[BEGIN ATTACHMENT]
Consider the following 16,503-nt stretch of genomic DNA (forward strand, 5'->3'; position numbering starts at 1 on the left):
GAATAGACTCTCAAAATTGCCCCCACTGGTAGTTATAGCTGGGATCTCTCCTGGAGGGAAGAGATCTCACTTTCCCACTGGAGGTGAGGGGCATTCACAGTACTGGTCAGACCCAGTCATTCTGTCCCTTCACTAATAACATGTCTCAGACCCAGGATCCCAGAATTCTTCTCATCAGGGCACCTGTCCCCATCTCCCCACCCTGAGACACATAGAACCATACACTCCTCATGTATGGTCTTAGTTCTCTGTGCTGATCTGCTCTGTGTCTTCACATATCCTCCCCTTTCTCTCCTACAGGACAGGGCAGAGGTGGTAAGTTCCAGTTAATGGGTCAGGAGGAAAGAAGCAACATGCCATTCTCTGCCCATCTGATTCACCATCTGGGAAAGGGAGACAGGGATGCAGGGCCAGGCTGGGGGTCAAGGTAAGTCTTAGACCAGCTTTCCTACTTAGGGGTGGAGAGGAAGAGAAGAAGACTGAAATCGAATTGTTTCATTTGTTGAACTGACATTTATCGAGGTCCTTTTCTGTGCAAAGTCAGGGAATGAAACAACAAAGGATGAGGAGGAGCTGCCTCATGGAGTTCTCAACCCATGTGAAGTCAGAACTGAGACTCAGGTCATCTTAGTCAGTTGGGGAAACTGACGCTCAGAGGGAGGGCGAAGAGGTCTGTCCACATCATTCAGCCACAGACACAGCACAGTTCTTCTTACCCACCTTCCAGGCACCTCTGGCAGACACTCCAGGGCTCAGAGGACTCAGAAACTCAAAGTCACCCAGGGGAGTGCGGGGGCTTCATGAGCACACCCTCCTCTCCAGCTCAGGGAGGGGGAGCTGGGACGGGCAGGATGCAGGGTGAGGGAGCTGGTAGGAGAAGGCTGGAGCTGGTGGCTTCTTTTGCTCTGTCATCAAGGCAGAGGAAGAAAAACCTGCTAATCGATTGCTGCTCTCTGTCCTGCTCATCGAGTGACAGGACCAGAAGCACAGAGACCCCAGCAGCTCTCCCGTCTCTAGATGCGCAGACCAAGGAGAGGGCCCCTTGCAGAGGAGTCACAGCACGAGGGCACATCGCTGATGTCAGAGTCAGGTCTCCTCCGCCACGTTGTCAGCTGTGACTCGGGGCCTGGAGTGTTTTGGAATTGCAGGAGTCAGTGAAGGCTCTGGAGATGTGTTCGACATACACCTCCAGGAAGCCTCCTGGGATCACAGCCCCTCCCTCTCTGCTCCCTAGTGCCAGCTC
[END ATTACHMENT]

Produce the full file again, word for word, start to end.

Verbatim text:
Consider the following 16,503-nt stretch of genomic DNA (forward strand, 5'->3'; position numbering starts at 1 on the left):
GAATAGACTCTCAAAATTGCCCCCACTGGTAGTTATAGCTGGGATCTCTCCTGGAGGGAAGAGATCTCACTTTCCCACTGGAGGTGAGGGGCATTCACAGTACTGGTCAGACCCAGTCATTCTGTCCCTTCACTAATAACATGTCTCAGACCCAGGATCCCAGAATTCTTCTCATCAGGGCACCTGTCCCCATCTCCCCACCCTGAGACACATAGAACCATACACTCCTCATGTATGGTCTTAGTTCTCTGTGCTGATCTGCTCTGTGTCTTCACATATCCTCCCCTTTCTCTCCTACAGGACAGGGCAGAGGTGGTAAGTTCCAGTTAATGGGTCAGGAGGAAAGAAGCAACATGCCATTCTCTGCCCATCTGATTCACCATCTGGGAAAGGGAGACAGGGATGCAGGGCCAGGCTGGGGGTCAAGGTAAGTCTTAGACCAGCTTTCCTACTTAGGGGTGGAGAGGAAGAGAAGAAGACTGAAATCGAATTGTTTCATTTGTTGAACTGACATTTATCGAGGTCCTTTTCTGTGCAAAGTCAGGGAATGAAACAACAAAGGATGAGGAGGAGCTGCCTCATGGAGTTCTCAACCCATGTGAAGTCAGAACTGAGACTCAGGTCATCTTAGTCAGTTGGGGAAACTGACGCTCAGAGGGAGGGCGAAGAGGTCTGTCCACATCATTCAGCCACAGACACAGCACAGTTCTTCTTACCCACCTTCCAGGCACCTCTGGCAGACACTCCAGGGCTCAGAGGACTCAGAAACTCAAAGTCACCCAGGGGAGTGCGGGGGCTTCATGAGCACACCCTCCTCTCCAGCTCAGGGAGGGGGAGCTGGGACGGGCAGGATGCAGGGTGAGGGAGCTGGTAGGAGAAGGCTGGAGCTGGTGGCTTCTTTTGCTCTGTCATCAAGGCAGAGGAAGAAAAACCTGCTAATCGATTGCTGCTCTCTGTCCTGCTCATCGAGTGACAGGACCAGAAGCACAGAGACCCCAGCAGCTCTCCCGTCTCTAGATGCGCAGACCAAGGAGAGGGCCCCTTGCAGAGGAGTCACAGCACGAGGGCACATCGCTGATGTCAGAGTCAGGTCTCCTCCGCCACGTTGTCAGCTGTGACTCGGGGCCTGGAGTGTTTTGGAATTGCAGGAGTCAGTGAAGGCTCTGGAGATGTGTTCGACATACACCTCCAGGAAGCCTCCTGGGATCACAGCCCCTCCCTCTCTGCTCCCTAGTGCCAGCTC